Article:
14 May 2007

Progress advancing with the tread of the conqueror


I saw the forests of Ilom burning at the turn of the century. It's progress advancing with the tread of the conqueror, Colonel Godoy used to explain real poetical, as he stood before all those rows of precious timber being turned into flaming brands, smoke and ash, because it was progress that was turning trees into firewood - mahoganies, primaveras, sapodillas, ceibas, pines, eucalyptuses, cedars - and because justice had come to the forest with the authority of the sword, as blows rained everywhere and on everyone...

I am reading Ecocriticism, the school of criticism that applies ecological concern to literature...a bit euro-centric so far.

lets go latin...try this for a start.

The metabolism between humanity and the soil, showing that social forces, property, accumulation, enclosure...cut down the trees...


Those nets - the Indians were even right about that, curse them! You should have seen what this land was like when they were cultivating it rationally. You don't need much arthmetic to work it out. You can do it with your fingers. Maize should be planted as they used to plant it, as they still do, to give the family its grub, and not for business. Maize is sustenance, it allows you to get by, more than get by. You show me a rich maizegrower, Hilario. It seems crazy, but we're all worse off. There've been times in my house when we ain't even had money for candles. It's the folk who own chocolate trees, cattle, orchards, beehives, who are rich. Small-town rich folk, maybe, but rich for all that, ain't so very bad being the biggest fish in a small pool. Now that Indians used to have all those things, as well as the maize that forms our daily bread. They did things in a small way, if you like, but they had all they needed, they weren't greedy like us because now, Hilario, greed has become a way of life to us. You just take maize itself: poverty sown and harvested until the very earth is worn out. ... Wake up, Hilario, don't leave me with my Bible in my mouth, it's rude to go off to sleep like that - what's there to choose between a dead man and a man asleep, they both look the same...The maizegrower leaves the land in the end because he's beaten it to death, like killing a snake, with his planting and planting, over and over, after all he knows it ain't his, it belongs to the boss, and if they give him leave to set fire to the forest, heaven help us all!... I saw the forests of Ilom burning at the turn of the century. It's progress advancing with the tread of the conqueror, Colonel Godoy used to explain real poetical, as he stood before all those rows of precious timber being turned into flaming brands, smoke and ash, because it was progress that was turning trees into firewood - mahoganies, primaveras, sapodillas, ceibas, pines, eucalyptuses, cedars - and because justice had come to the forest with the authority of the sword, as blows rained everywhere and on everyone...'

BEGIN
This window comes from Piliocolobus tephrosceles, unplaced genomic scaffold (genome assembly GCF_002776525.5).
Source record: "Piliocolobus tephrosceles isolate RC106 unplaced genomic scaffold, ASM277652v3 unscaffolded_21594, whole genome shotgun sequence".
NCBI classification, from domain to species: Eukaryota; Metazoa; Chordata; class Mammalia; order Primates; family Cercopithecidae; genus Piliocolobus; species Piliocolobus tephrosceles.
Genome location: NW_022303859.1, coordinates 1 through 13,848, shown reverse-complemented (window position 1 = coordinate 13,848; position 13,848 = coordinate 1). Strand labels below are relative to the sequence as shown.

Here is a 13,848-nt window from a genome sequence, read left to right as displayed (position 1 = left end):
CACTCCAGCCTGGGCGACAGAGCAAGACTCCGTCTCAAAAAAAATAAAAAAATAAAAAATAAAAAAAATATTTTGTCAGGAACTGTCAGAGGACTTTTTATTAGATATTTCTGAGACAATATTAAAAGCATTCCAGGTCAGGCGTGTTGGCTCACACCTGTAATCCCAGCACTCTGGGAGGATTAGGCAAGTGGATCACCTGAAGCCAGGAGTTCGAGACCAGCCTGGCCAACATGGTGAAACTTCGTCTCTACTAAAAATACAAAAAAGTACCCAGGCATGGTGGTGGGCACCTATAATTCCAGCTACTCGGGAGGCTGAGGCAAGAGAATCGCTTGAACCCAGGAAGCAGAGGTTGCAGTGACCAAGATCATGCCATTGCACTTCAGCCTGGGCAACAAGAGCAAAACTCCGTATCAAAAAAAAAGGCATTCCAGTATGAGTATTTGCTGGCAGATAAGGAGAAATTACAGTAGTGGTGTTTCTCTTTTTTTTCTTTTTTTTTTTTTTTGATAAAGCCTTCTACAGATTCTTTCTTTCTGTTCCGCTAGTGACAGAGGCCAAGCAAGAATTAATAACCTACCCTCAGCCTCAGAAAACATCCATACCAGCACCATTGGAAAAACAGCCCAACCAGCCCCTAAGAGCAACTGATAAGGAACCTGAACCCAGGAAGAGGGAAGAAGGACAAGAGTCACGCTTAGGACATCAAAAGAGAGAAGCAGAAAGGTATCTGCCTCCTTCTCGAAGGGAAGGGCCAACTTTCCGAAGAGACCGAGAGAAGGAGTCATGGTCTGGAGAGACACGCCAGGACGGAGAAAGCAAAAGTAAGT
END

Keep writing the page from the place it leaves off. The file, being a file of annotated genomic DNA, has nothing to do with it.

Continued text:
Miguel Angel Asturias. Men of Maize. p.237. University of Pittsburgh Press. Critical Edition. Translated by Gerald Martin. 1993 (original 1949).

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